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Senate delays vote on economic developer bill after negotiations

Chip Brownlee

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Sen. Phil Williams speaks with Senate President Pro Tem Del Marsh, discussing a piece of economic development and ethics legislation. (Chip Brownlee/APR)

A controversial bill that would exempt a class of “economic development professionals” from having to register with the state as lobbyists appears to have made it through a round of intense negotiations and sits in a position to pass.

Those negotiations, which took the better part of the weekend and most of Tuesday, produced a new substitute intended to appease several opponents to the bill inside the Legislature’s upper chamber. And it seems to have done so, though the Senate again adjourned Tuesday without voting on the bill.

With the proposed changes to the bill, the Senate ended up averting Sen. Dick Brewbaker’s threatened filibuster, and the delay Tuesday night ended up having more to do with a prolonged debate over Sen. Rodger Smitherman’s racial profiling bill downstairs in the House of Representatives, where representatives spent the day attempting to work out a compromise on that piece of legislation.

Smitherman was attempting to slow down the economic development bill in the Senate as a way of maintaining enough leverage and time to get his racial profiling bill out this session.

HB317, sponsored by Rep. Ken Johnson in the House, has been the subject of scrutiny from a number of senators and has been bogged down in the chamber for the past week, but leadership has made passing the legislation an obvious priority.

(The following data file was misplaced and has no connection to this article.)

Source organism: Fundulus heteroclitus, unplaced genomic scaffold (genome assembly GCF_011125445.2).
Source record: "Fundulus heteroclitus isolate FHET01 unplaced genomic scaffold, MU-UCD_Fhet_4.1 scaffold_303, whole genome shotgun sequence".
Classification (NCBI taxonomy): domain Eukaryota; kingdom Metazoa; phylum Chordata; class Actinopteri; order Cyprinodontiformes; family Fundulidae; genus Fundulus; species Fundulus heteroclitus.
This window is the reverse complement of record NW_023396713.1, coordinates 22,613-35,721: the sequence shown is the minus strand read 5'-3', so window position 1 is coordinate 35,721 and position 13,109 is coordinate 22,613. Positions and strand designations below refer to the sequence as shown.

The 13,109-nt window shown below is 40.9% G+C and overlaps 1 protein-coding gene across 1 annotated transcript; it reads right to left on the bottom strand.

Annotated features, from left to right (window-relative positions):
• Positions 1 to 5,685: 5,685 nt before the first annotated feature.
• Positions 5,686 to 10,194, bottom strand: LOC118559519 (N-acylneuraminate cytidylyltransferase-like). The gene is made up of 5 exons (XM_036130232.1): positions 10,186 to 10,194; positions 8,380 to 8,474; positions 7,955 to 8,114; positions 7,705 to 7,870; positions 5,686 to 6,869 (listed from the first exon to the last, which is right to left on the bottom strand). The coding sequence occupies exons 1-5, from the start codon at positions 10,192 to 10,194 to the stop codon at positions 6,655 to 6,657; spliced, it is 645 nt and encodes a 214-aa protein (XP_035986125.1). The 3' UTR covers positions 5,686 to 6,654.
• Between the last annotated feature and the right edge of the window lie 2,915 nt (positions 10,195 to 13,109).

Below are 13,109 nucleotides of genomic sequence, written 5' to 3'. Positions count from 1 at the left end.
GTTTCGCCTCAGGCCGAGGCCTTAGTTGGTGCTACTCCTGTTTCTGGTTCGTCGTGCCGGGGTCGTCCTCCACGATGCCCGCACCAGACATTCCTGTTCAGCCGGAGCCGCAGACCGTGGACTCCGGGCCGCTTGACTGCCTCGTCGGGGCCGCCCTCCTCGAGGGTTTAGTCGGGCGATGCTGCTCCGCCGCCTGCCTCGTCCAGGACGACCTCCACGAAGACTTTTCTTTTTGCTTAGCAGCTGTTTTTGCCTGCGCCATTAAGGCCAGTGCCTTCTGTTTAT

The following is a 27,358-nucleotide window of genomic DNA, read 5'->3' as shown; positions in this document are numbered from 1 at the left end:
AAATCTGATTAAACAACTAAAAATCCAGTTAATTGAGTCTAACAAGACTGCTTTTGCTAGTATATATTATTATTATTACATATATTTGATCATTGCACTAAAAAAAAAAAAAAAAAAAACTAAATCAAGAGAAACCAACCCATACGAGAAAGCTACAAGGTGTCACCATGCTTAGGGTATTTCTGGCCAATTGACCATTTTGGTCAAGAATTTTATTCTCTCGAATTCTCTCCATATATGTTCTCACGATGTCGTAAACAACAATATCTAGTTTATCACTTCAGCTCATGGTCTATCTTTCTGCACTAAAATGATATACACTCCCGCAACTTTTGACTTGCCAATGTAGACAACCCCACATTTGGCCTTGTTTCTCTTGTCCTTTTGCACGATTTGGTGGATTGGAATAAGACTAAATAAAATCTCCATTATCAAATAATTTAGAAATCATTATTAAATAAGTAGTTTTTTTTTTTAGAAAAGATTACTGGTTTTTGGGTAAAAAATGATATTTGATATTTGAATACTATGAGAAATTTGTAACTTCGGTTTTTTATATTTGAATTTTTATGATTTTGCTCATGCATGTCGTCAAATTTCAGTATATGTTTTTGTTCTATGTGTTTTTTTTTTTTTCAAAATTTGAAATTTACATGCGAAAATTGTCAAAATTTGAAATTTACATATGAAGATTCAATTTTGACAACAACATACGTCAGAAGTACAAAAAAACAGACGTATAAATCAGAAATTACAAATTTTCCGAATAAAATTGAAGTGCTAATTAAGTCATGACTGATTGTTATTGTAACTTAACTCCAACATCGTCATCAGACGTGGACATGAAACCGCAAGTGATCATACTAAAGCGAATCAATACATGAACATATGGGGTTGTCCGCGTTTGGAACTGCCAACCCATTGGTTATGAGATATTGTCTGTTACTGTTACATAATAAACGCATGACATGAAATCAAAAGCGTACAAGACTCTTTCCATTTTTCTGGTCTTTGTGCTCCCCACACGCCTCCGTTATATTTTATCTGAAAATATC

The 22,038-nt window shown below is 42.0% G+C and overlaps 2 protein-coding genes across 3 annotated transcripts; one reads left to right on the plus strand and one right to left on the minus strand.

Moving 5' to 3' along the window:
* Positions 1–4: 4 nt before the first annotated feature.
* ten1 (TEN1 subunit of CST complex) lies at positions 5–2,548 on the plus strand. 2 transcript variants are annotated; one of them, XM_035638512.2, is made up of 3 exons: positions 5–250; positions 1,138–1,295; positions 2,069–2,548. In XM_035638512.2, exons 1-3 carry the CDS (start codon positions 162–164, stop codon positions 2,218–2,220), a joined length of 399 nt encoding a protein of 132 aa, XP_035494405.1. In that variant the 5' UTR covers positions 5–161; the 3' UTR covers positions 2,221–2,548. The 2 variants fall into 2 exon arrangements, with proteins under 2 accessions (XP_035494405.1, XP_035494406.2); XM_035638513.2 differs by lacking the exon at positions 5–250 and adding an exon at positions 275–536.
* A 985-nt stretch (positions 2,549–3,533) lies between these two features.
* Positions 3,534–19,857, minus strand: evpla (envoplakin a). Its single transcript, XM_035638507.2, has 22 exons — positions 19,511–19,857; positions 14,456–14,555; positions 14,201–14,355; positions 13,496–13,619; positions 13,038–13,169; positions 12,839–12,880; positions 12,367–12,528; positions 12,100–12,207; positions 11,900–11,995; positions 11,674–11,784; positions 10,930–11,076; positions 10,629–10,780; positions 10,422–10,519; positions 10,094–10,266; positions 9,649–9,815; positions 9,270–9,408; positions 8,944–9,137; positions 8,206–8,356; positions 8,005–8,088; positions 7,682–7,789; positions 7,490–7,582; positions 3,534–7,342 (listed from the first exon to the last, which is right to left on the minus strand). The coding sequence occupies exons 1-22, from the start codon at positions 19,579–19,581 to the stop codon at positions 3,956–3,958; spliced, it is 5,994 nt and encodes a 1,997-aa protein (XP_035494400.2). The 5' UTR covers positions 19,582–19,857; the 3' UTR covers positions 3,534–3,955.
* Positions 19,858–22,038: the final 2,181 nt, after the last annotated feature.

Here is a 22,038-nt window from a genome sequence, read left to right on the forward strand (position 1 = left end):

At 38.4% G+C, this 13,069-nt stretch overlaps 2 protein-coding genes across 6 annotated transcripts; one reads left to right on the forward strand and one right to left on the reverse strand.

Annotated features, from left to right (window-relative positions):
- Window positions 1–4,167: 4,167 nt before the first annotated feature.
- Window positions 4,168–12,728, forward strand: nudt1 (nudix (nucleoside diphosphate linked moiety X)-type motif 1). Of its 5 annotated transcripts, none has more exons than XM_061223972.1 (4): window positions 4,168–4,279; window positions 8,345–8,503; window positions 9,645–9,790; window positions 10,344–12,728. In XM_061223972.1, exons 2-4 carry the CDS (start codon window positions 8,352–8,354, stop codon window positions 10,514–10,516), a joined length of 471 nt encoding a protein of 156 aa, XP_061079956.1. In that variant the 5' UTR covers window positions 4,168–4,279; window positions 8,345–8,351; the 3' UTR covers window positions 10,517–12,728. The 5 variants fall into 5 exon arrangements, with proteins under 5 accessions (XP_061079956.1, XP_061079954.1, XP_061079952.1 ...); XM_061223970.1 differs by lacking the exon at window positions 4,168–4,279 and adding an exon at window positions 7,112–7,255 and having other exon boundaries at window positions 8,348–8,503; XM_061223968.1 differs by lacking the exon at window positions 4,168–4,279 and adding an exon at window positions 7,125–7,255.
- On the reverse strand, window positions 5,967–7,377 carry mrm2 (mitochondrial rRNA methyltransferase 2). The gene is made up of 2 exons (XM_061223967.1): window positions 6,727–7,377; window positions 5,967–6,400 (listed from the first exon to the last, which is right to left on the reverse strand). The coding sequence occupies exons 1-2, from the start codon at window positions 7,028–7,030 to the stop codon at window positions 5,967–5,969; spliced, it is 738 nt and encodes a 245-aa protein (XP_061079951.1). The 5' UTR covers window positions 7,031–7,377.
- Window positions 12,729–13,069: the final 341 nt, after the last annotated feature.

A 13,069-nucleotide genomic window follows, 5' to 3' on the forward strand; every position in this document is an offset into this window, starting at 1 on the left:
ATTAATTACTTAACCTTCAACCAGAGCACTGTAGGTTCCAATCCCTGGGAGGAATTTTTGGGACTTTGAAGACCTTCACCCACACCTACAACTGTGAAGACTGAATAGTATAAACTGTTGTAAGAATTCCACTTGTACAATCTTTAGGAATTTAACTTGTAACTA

Senate President Pro Tem Del Marsh speaks in favor of HB317. (Chip Brownlee/APR)

Senate President Pro Tem Del Marsh, R-Anniston, is carrying the bill in the Senate.

The bill is set to be the first on the agenda when the chamber returns Wednesday morning for what is expected to be the final day of this year’s legislative session — unless things go off the rails.

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Brewbaker and others raised concerns over the past week that the bill’s wide-ranging provisions could open the door for some people to avoid the ethics laws. The bill would exempt any professional economic developer from having to register as a lobbyist, thus essentially exempting them from the statutes in the ethics laws that pertain to lobbyists.

Others were concerned that the bill didn’t include a “revolving door” provision, the lack of which could have allowed former lawmakers to skirt a two-year ban on lobbying.

Sen. Phil Williams, R-Gadsden, proposed a substitute Tuesday that seemed to largely appease Brewbaker and others, although it didn’t win everyone over.

“I believe we do (have the votes to pass it), as much as we’ve tightened it up now. It is decidedly a tight piece of legislation, and I believe it’s exactly what we say it is, which makes it virtually impossible, by hook or crook, to get around the ethics laws,” Williams said.